Our in-house doc answers your questions about health, fitness, and living adventurously.
A Natural Cure
Every spring, my asthma gets worse. What can I do?
Get some sunshine. A recent study from Tel Aviv University of more than 20,000 asthmatics found that those with a vitamin D deficiency were 25 percent more likely to have flare-ups. Asthma causes inflammation in, and a narrowing of, the airways; vitamin D may counter these ill effects by bolstering the immune system and reducing inflammation. Natural light is the best way for your body to synthesize the vitamin, and you should aim for 15 minutes of rays — or about half the time it takes for your skin to turn pink — two or three times a week (you can find out exactly how much sunshine you need for your skin type and location with the app Dminder). And if you can't get outside, take a vitamin D supplement of at least 2,000 IU daily.
I keep seeing reports about "text neck." Can using my phone too much really wreck my spine?
No. This idea, based on research using computer models (not actual humans), is that lowering your head to text, email, or scroll puts the equivalent of up to 60 pounds of pressure on the neck, potentially damaging the spine. The reality? Your neck is designed to flex forward and backward, and to extend. With no weight on your head, the load on your spine when craning your neck is completely manageable. Compare it to reading a book; humans have used that posture for centuries without problems. But that doesn't mean you have carte blanche to text away. Being constantly hunched over your phone will create body tension and stress, as well as poor posture. Plus, you miss a lot. I had to chase down a thief in New York City after he snatched my cell phone from my hand while I was staring at it! My new policy: Text only when you need to, not just because you can.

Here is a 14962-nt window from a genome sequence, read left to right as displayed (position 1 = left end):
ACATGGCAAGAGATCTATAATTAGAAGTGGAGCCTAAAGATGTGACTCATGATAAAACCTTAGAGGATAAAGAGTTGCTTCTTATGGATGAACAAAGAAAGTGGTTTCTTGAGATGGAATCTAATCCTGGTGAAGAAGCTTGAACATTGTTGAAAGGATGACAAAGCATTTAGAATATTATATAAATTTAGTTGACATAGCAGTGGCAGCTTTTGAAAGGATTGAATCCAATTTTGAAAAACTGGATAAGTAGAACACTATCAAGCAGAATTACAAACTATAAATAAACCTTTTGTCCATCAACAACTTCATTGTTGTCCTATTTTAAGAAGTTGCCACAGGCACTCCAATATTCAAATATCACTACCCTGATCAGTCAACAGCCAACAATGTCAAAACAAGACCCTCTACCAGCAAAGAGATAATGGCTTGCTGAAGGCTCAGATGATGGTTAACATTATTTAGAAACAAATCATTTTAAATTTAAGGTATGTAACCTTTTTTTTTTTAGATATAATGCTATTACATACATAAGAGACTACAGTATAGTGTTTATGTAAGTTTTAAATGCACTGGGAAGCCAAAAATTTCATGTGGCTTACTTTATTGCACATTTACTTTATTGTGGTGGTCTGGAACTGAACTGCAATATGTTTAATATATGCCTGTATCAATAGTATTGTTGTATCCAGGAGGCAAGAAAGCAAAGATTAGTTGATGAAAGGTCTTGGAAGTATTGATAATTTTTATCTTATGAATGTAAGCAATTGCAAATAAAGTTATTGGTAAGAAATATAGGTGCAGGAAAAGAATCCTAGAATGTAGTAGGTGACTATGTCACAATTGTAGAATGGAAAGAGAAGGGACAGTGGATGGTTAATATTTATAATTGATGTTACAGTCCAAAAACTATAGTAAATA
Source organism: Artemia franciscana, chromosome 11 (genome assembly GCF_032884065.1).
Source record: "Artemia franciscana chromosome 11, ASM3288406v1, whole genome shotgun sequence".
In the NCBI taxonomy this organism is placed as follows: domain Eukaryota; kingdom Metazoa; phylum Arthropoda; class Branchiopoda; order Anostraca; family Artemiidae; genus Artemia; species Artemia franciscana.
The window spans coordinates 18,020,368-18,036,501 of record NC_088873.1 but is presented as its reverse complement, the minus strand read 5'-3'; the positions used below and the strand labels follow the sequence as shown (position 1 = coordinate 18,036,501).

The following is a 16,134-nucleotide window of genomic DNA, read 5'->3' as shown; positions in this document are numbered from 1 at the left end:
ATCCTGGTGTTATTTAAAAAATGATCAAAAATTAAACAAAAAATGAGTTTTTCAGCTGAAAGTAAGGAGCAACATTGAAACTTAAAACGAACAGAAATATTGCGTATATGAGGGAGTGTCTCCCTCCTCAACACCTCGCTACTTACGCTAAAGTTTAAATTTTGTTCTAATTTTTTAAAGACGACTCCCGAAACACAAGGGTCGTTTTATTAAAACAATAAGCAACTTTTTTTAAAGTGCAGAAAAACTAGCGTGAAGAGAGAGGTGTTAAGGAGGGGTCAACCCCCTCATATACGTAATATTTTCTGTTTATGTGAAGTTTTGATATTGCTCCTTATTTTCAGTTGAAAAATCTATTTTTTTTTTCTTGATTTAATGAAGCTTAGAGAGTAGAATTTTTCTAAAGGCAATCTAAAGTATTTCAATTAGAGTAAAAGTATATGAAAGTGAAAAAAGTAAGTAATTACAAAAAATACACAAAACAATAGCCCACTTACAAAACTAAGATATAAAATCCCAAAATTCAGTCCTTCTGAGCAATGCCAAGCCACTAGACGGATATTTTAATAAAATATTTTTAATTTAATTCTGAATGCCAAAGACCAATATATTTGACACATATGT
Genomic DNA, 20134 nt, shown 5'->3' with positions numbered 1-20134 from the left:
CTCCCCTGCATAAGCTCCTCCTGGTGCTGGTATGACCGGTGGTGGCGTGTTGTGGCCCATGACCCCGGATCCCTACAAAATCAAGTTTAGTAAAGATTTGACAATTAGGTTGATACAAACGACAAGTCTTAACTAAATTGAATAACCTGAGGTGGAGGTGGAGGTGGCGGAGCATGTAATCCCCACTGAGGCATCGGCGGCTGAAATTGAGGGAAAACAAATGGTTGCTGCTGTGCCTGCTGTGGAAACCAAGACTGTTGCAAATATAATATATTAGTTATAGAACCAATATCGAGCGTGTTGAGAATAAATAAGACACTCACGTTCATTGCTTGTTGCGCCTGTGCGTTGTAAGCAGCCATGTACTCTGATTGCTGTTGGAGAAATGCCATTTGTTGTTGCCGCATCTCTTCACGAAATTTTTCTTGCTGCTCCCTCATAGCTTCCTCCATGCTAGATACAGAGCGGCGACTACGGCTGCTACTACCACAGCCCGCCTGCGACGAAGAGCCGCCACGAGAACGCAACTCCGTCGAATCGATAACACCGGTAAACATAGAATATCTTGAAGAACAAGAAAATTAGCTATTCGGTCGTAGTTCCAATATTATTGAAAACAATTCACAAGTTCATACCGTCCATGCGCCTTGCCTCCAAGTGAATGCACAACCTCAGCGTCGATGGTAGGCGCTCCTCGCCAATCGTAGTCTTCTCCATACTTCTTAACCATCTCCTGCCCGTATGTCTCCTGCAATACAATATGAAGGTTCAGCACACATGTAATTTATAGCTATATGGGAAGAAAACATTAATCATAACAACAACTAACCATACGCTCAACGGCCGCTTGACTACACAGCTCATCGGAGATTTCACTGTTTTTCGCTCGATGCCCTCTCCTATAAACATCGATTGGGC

I recently broke my arm skiing. Is there anything I can do to stay in decent shape while I recover?
First, keep exercising your good arm. Doing shoulder presses and raises, triceps extensions, and biceps curls with your noninjured arm will actually prevent your bad arm from getting weaker. That's thanks to a process called the contralateral strength training effect — when one side gets stronger, it helps the other side retain strength, too. (A recent study found this can actually help you gain 8 percent of strength in your injured limb.) Another research-backed tip: Visualize, step-by-step, executing those presses, raises, extensions, and curls with your injured arm. The process of thinking it through activates the neurons in your brain that connect to the muscles in your injured limb. Studies have shown that keeping those connections firing will help ensure the muscles in your injured limb stay stronger and healthier.
I'm watching my sugar intake, but the dried fruit I eat has loads of sugar. Should I skip it?
Just like whole fruit, dried fruit is rich in healthy antioxidants, but watch your intake. Fruit is naturally sweet, and the dried version can be six times as sugar-dense. For example, a fresh apricot is 9 percent sugar; one dried apricot is 53 percent sugar. And while you're unlikely to eat more than one apricot, it's easy to pop five or six dried ones. The only time I'll indulge in more than a handful of dried fruit is during intense endurance exercise, like my annual Nordic ski marathon, when my body needs quick, simple sugars to refuel.
The Doc is online. Email your questions for Dr. Bob Arnot to firstname.lastname@example.org.